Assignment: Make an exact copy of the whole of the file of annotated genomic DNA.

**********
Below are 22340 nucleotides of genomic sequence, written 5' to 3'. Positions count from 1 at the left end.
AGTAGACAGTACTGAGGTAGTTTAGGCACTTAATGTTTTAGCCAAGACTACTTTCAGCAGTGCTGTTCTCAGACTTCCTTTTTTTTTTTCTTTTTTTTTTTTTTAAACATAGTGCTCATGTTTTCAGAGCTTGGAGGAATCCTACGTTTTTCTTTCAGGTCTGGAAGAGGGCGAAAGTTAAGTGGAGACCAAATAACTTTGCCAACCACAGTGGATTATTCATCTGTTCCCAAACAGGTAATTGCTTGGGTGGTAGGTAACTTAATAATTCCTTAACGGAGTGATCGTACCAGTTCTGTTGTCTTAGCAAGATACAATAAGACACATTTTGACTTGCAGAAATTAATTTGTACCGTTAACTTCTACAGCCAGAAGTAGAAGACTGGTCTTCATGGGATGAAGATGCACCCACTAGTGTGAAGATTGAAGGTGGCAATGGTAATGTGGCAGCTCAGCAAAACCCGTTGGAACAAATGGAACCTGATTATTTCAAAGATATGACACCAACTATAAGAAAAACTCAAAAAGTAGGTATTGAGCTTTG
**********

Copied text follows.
Below are 22340 nucleotides of genomic sequence, written 5' to 3'. Positions count from 1 at the left end.
AGTAGACAGTACTGAGGTAGTTTAGGCACTTAATGTTTTAGCCAAGACTACTTTCAGCAGTGCTGTTCTCAGACTTCCTTTTTTTTTTTCTTTTTTTTTTTTTTAAACATAGTGCTCATGTTTTCAGAGCTTGGAGGAATCCTACGTTTTTCTTTCAGGTCTGGAAGAGGGCGAAAGTTAAGTGGAGACCAAATAACTTTGCCAACCACAGTGGATTATTCATCTGTTCCCAAACAGGTAATTGCTTGGGTGGTAGGTAACTTAATAATTCCTTAACGGAGTGATCGTACCAGTTCTGTTGTCTTAGCAAGATACAATAAGACACATTTTGACTTGCAGAAATTAATTTGTACCGTTAACTTCTACAGCCAGAAGTAGAAGACTGGTCTTCATGGGATGAAGATGCACCCACTAGTGTGAAGATTGAAGGTGGCAATGGTAATGTGGCAGCTCAGCAAAACCCGTTGGAACAAATGGAACCTGATTATTTCAAAGATATGACACCAACTATAAGAAAAACTCAAAAAGTAGGTATTGAGCTTTG